Hospital designs and practices were set in concrete many decades ago.
For many patients, hospital may not be the best place for their care.
The Commonwealth is telling the states to fix their own hospital budget problems, as though state governments can simply find savings from other areas.
Health-care costs are rising, driven by expensive developments in treatments, more demanding populations and rising national wealth. We need to change the financing system to meet this challenge.
Clinicians prioritise patients based on the urgency of their treatment. But there’s more to it than that.
Waiting for emergency care, specialist appointments and "elective" procedures is not only inconvenient and frustrating, it can also be painful and detrimental to your health and well-being.
Patients often rely on their GP to make the choice of specialist for them through the referral process with little or no discussion of prices.
Why is it so difficult to find out exactly how much it's going to cost to have that suspicious mole removed or to be admitted to hospital for that colonoscopy or hip replacement?
The solution is not necessarily more of the same, or more funding.
In a time of growing populations, hospitals must guarantee access, ensure quality, minimise the chances of anything going wrong, and do it all within the available budget. So they need to change.
The 2016 increases range from 3.8% for the Doctor’s Health Fund, to just under 9% for CUA health Fund.
The 5.6% increase amounts to the average family paying about $300 more a year for an average policy.
The scene for change has been set. But will the health minister act?
We start 2016 with big challenges for the health system and uncertainty as to how governments will meet them.
A significant proportion of the growth in Medicare costs has been driven by government policies such as items for new services and larger rebates.
The Coalition tried to justify its failed GP co-payment as an attempt to rein in consumers, who were driving the increase in Medicare costs. Turns out government policy was mostly to blame.
The government has acknowledged that just sending people off for a set number of psychology sessions is an inadequate response, particularly for people with more complex conditions.
The reforms announced today have the potential to change this appalling situation. But ultimately they should be judged on the outcomes they achieve for patients.
The scheme would be mandatory but consumers would be able to choose their preferred provider.
All insurers would have to provide a comprehensive set of health services to its customer, covering all aspects of their health care.
Consumers face significant out-of-pocket costs when using their insurance.
The private health insurance is complicated and difficult to navigate. Here's what we need to do to better protect consumers.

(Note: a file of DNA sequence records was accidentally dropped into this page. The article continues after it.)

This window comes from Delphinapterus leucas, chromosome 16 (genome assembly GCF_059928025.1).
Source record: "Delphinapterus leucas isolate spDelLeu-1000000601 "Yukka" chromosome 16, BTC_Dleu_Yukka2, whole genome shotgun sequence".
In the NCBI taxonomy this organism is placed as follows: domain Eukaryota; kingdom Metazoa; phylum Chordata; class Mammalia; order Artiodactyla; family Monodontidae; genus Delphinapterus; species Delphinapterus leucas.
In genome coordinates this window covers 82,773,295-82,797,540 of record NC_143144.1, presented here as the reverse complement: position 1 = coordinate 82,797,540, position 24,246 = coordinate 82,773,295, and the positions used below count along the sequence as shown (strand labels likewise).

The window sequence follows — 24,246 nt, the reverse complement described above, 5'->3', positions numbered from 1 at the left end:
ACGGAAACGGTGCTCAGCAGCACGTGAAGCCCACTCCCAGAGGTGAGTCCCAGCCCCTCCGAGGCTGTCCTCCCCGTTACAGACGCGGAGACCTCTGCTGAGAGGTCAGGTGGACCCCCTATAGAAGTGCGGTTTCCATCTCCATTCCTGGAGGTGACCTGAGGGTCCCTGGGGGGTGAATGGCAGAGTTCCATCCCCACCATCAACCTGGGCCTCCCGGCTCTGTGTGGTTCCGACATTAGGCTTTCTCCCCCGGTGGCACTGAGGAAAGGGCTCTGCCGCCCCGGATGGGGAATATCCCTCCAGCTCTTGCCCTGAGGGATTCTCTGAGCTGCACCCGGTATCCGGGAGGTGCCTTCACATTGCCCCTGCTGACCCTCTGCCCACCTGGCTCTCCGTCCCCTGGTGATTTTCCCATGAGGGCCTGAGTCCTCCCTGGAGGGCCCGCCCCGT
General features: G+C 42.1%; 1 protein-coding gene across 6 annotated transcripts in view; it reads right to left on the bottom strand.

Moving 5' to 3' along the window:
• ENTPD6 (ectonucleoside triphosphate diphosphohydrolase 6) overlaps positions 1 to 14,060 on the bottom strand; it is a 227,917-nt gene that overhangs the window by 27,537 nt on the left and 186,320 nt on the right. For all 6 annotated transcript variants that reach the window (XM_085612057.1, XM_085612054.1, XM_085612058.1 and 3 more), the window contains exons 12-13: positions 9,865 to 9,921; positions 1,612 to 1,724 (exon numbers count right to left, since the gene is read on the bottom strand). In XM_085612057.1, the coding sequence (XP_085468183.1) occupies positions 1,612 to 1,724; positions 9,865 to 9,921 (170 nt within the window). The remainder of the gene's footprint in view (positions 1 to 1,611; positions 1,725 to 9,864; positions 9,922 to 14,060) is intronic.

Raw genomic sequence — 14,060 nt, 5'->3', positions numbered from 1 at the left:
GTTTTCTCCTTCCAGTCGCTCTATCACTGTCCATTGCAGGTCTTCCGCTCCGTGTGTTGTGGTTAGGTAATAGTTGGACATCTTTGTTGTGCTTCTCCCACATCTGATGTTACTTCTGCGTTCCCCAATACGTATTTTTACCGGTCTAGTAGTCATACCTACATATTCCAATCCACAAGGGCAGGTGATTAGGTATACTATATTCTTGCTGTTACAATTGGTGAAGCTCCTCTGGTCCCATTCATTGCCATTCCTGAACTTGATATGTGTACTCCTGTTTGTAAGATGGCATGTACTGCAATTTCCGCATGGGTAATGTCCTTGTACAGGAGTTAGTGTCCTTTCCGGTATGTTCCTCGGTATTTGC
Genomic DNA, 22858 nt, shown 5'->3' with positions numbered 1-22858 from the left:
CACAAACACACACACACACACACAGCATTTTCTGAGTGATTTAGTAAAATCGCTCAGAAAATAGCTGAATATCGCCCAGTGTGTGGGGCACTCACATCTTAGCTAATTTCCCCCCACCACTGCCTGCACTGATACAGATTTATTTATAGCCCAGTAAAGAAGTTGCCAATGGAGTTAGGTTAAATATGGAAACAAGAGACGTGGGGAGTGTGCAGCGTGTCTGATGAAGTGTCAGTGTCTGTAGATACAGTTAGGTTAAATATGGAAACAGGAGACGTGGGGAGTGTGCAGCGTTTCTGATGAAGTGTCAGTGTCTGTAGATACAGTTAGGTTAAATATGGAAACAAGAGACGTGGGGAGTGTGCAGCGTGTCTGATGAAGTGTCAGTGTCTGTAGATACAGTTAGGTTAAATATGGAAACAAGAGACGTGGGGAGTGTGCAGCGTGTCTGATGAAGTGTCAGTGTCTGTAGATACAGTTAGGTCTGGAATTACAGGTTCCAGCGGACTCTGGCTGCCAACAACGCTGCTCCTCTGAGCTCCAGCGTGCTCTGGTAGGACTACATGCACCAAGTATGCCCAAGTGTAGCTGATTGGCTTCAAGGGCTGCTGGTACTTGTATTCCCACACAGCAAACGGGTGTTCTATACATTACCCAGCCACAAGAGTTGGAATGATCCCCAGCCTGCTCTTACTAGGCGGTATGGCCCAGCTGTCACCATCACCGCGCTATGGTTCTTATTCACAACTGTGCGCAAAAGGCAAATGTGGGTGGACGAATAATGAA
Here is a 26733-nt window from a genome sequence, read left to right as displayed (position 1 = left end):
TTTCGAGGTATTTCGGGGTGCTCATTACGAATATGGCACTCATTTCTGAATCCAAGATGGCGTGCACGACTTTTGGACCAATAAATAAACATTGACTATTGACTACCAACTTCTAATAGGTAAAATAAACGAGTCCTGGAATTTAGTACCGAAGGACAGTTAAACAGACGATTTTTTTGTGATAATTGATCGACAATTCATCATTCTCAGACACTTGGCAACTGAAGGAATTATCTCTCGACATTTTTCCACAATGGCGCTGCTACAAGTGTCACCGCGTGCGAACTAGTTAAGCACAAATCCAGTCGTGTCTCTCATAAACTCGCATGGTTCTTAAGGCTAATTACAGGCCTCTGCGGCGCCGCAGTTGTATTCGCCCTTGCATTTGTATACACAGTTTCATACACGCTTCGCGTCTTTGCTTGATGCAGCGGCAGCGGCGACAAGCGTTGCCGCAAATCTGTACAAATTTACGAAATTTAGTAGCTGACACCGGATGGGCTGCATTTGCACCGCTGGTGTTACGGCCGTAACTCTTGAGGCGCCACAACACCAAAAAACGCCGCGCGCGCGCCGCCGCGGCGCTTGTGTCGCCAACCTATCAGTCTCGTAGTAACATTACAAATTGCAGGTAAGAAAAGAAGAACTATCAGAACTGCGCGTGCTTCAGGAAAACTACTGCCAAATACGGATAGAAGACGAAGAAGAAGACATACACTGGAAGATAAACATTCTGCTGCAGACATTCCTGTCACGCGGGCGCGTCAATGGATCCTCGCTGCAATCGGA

Ineffective care exposes patients to complications and side-effects and waste precious health care resources.
To avoid ineffective treatments, we need a new way to identify and reduce questionable care. A new Grattan Institute report shows how to do it.
The issue came to a head last year when the federal budget ripped billions of dollars of hospital funding from the states.
State and territory leaders will meet in Sydney today to nut out solutions to health and education funding gaps. But what exactly is the problem they're hoping to address?
The health system is at the heart of some of Australia’s strongest fiscal pressures.
AAP Image/Cleo Fraser
Following our series on Tony Abbott's five pillars of the economy, today we look at a sector overlooked by the prime minister.
GP attendances make up just one-third of Medicare expenditure.
Ezz Mika Elya/Shutterstock
Cutting Medicare rebates for GPs affects us all, whereas in-hospital private patient rebates, which only benefit the better-off, are ripe for the razor gang.
There’s elephant in the room that government-appointed reviewers need to notice if they’re going to overhaul the Medicare Benefits Schedule.
The review of Medicare recently announced by the health minister is not only a pachydermal task, it will also fail unless it acknowledges the elephant in the room – our fee-for service health system.
Health minister Sussan Ley announcing the government would maintain the Medicare rebate freeze but ditch the co-payment.
Doctors groups have warned the Coalition government's plan to maintain the Medicare rebate freeze will means patients will have to pay more for medical services.
We need more transparency around specialist charges so referring GPs and patients can make informed decisions.
The impact of specialist fees on government and patient budgets has received little reform attention. This is despite the government’s push for controls in health-care spending and growing evidence of…
The Coalition government is on the wrong track of reform for delivering better health.
The Coalition government has been claiming that Australia’s public health system is unsustainable since the 2014 budget. But its plans for the health system actually reflect the underlying belief that…
Australia’s health system is good, but it’s not perfect.
Health systems in all wealthier countries face similar problems, but their solutions are widely different. That should mean we can learn from other countries. To explore these differences, this week The…